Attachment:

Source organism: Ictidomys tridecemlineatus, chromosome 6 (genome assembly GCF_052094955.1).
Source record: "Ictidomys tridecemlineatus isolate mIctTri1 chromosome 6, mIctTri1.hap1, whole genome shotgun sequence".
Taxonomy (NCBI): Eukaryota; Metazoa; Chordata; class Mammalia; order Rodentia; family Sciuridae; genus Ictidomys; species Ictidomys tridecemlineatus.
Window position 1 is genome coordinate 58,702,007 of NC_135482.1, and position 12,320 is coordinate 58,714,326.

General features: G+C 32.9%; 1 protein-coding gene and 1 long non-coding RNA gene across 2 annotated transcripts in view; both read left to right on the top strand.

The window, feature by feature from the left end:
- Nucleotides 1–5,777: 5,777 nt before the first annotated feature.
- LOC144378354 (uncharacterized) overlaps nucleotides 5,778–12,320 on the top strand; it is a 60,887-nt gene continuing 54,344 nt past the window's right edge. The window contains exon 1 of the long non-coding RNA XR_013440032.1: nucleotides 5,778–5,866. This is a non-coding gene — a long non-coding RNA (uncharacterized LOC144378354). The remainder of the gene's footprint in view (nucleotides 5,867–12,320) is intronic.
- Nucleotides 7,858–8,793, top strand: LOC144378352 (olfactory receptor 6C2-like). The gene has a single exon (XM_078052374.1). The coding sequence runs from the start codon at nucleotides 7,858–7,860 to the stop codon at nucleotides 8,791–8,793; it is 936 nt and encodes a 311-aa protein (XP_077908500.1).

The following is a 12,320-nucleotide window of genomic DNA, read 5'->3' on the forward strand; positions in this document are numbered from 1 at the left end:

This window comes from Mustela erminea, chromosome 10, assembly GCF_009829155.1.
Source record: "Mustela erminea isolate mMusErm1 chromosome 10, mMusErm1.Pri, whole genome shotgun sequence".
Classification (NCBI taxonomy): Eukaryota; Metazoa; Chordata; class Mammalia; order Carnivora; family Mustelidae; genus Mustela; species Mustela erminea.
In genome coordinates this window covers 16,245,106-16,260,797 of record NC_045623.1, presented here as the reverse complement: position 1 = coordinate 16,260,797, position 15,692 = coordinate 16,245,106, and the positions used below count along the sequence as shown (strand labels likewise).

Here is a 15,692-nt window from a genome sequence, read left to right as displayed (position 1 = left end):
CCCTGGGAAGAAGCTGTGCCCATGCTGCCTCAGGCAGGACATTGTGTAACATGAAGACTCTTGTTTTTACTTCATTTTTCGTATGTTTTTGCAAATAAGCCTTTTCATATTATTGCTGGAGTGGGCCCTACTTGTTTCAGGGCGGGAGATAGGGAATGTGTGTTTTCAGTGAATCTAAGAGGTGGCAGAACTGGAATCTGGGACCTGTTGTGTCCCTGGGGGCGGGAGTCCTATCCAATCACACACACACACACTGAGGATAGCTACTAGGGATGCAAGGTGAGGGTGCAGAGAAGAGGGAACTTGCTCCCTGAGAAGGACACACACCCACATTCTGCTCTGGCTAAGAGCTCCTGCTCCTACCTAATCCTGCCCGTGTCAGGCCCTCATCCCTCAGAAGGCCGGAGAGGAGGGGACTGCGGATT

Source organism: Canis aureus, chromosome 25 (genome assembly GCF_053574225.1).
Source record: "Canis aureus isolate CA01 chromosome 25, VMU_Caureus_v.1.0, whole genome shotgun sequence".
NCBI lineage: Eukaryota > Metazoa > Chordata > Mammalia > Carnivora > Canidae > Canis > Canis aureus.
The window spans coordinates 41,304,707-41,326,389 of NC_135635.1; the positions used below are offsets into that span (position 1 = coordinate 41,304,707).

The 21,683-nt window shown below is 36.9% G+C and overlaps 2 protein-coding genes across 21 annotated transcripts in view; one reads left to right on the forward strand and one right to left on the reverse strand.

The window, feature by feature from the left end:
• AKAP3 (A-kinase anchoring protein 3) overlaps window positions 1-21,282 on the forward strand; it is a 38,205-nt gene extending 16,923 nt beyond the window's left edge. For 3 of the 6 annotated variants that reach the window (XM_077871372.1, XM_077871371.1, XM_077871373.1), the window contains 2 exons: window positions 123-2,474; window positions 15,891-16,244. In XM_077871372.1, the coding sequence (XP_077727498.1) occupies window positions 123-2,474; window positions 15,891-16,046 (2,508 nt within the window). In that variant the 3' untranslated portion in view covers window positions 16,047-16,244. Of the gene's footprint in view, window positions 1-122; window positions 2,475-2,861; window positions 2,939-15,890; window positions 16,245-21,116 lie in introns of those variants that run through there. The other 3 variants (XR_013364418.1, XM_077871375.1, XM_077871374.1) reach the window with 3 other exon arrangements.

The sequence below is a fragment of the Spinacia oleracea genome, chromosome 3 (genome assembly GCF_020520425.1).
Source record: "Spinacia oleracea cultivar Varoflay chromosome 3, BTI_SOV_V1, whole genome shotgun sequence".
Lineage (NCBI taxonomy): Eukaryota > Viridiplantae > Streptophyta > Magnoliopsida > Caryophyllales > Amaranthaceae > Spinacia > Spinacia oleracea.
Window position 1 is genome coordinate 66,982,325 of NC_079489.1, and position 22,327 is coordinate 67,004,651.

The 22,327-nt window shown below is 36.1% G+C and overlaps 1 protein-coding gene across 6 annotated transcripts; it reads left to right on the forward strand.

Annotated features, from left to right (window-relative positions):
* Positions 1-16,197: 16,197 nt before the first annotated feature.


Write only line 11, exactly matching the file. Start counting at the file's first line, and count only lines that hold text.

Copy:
This window comes from Mustela erminea, chromosome 10, assembly GCF_009829155.1.